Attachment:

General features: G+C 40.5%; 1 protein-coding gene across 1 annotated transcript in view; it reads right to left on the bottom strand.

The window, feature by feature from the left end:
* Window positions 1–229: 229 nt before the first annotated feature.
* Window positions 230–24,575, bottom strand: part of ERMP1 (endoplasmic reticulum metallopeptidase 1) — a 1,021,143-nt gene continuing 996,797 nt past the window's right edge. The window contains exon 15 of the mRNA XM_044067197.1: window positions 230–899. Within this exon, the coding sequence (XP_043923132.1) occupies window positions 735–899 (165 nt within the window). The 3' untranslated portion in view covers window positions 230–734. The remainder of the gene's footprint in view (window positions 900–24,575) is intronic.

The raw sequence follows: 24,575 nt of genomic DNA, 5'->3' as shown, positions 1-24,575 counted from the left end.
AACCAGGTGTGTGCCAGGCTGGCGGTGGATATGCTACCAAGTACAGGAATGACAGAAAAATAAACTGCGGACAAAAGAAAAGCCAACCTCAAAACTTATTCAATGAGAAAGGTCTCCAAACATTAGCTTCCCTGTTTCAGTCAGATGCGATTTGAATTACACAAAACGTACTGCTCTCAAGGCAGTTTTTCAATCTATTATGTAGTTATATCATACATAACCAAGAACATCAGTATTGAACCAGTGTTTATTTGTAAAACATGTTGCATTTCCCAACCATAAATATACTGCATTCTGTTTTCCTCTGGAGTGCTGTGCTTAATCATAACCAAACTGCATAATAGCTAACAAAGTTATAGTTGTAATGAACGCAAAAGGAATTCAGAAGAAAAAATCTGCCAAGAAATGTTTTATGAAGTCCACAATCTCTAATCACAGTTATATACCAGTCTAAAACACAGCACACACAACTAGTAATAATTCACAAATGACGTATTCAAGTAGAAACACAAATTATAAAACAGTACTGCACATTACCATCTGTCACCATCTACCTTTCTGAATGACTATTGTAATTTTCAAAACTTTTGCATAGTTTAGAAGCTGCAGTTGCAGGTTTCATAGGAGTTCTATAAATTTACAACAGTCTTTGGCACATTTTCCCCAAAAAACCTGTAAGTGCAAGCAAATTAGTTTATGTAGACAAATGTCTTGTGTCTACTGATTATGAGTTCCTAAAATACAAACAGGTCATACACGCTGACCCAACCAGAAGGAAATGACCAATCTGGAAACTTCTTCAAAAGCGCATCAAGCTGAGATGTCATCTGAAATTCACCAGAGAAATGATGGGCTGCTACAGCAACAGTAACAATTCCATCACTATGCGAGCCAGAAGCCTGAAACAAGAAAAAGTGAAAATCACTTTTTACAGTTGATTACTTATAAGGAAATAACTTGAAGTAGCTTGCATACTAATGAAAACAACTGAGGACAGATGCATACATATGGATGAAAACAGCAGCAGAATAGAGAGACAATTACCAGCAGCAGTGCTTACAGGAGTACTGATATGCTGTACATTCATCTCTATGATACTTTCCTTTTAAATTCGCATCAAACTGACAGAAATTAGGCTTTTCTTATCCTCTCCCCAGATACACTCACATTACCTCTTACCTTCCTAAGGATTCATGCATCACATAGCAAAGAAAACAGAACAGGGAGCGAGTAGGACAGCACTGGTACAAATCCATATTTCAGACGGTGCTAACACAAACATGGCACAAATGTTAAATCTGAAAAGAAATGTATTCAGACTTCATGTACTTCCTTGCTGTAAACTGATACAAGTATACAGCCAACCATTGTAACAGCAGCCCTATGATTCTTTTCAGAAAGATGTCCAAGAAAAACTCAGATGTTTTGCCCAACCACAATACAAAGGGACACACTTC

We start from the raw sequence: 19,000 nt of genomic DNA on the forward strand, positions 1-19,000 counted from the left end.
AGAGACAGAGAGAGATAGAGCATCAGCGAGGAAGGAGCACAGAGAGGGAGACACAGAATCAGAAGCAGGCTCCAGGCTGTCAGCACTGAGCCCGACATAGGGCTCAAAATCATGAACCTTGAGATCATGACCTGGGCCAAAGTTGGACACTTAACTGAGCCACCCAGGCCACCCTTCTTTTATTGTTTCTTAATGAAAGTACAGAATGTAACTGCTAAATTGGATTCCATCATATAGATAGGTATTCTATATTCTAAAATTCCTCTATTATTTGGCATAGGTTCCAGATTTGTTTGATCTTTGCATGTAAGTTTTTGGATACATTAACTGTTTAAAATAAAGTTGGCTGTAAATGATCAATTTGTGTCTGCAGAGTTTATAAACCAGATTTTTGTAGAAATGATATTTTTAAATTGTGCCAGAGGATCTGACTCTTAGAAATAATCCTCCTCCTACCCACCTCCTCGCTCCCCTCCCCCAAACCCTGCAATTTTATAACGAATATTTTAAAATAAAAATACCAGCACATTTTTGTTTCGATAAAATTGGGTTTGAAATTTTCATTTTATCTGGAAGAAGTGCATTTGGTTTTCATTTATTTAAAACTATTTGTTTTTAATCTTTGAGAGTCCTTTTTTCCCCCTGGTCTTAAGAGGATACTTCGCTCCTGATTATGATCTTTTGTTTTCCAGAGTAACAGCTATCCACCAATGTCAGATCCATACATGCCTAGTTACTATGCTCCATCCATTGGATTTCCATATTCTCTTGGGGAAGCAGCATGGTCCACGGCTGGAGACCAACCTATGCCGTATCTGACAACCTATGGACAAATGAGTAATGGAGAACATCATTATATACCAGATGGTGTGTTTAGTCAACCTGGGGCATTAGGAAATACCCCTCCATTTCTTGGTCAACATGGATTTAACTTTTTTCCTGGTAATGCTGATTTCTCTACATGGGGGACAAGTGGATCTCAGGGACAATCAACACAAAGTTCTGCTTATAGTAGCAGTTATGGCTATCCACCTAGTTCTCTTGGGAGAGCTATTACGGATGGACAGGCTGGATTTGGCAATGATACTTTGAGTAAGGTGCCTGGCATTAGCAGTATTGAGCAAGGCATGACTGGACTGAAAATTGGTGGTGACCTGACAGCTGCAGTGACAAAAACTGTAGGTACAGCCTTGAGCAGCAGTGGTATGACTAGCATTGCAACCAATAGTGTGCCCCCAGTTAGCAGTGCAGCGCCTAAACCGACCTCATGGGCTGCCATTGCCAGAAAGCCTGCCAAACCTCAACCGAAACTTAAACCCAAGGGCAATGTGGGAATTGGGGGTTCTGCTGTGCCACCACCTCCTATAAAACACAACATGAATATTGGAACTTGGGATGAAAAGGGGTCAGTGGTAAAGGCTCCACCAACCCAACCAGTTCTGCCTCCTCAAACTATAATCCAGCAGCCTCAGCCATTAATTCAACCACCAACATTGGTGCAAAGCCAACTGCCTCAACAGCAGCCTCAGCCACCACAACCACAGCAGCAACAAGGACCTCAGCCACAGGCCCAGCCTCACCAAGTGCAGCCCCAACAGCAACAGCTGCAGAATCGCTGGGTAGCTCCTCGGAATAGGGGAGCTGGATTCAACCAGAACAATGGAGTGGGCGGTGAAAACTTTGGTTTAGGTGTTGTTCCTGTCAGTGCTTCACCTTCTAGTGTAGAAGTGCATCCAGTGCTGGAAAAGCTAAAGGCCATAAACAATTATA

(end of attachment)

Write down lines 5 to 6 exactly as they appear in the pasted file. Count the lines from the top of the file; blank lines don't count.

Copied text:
The raw sequence follows: 24,575 nt of genomic DNA, 5'->3' as shown, positions 1-24,575 counted from the left end.
AACCAGGTGTGTGCCAGGCTGGCGGTGGATATGCTACCAAGTACAGGAATGACAGAAAAATAAACTGCGGACAAAAGAAAAGCCAACCTCAAAACTTATTCAATGAGAAAGGTCTCCAAACATTAGCTTCCCTGTTTCAGTCAGATGCGATTTGAATTACACAAAACGTACTGCTCTCAAGGCAGTTTTTCAATCTATTATGTAGTTATATCATACATAACCAAGAACATCAGTATTGAACCAGTGTTTATTTGTAAAACATGTTGCATTTCCCAACCATAAATATACTGCATTCTGTTTTCCTCTGGAGTGCTGTGCTTAATCATAACCAAACTGCATAATAGCTAACAAAGTTATAGTTGTAATGAACGCAAAAGGAATTCAGAAGAAAAAATCTGCCAAGAAATGTTTTATGAAGTCCACAATCTCTAATCACAGTTATATACCAGTCTAAAACACAGCACACACAACTAGTAATAATTCACAAATGACGTATTCAAGTAGAAACACAAATTATAAAACAGTACTGCACATTACCATCTGTCACCATCTACCTTTCTGAATGACTATTGTAATTTTCAAAACTTTTGCATAGTTTAGAAGCTGCAGTTGCAGGTTTCATAGGAGTTCTATAAATTTACAACAGTCTTTGGCACATTTTCCCCAAAAAACCTGTAAGTGCAAGCAAATTAGTTTATGTAGACAAATGTCTTGTGTCTACTGATTATGAGTTCCTAAAATACAAACAGGTCATACACGCTGACCCAACCAGAAGGAAATGACCAATCTGGAAACTTCTTCAAAAGCGCATCAAGCTGAGATGTCATCTGAAATTCACCAGAGAAATGATGGGCTGCTACAGCAACAGTAACAATTCCATCACTATGCGAGCCAGAAGCCTGAAACAAGAAAAAGTGAAAATCACTTTTTACAGTTGATTACTTATAAGGAAATAACTTGAAGTAGCTTGCATACTAATGAAAACAACTGAGGACAGATGCATACATATGGATGAAAACAGCAGCAGAATAGAGAGACAATTACCAGCAGCAGTGCTTACAGGAGTACTGATATGCTGTACATTCATCTCTATGATACTTTCCTTTTAAATTCGCATCAAACTGACAGAAATTAGGCTTTTCTTATCCTCTCCCCAGATACACTCACATTACCTCTTACCTTCCTAAGGATTCATGCATCACATAGCAAAGAAAACAGAACAGGGAGCGAGTAGGACAGCACTGGTACAAATCCATATTTCAGACGGTGCTAACACAAACATGGCACAAATGTTAAATCTGAAAAGAAATGTATTCAGACTTCATGTACTTCCTTGCTGTAAACTGATACAAGTATACAGCCAACCATTGTAACAGCAGCCCTATGATTCTTTTCAGAAAGATGTCCAAGAAAAACTCAGATGTTTTGCCCAACCACAATACAAAGGGACACACTTC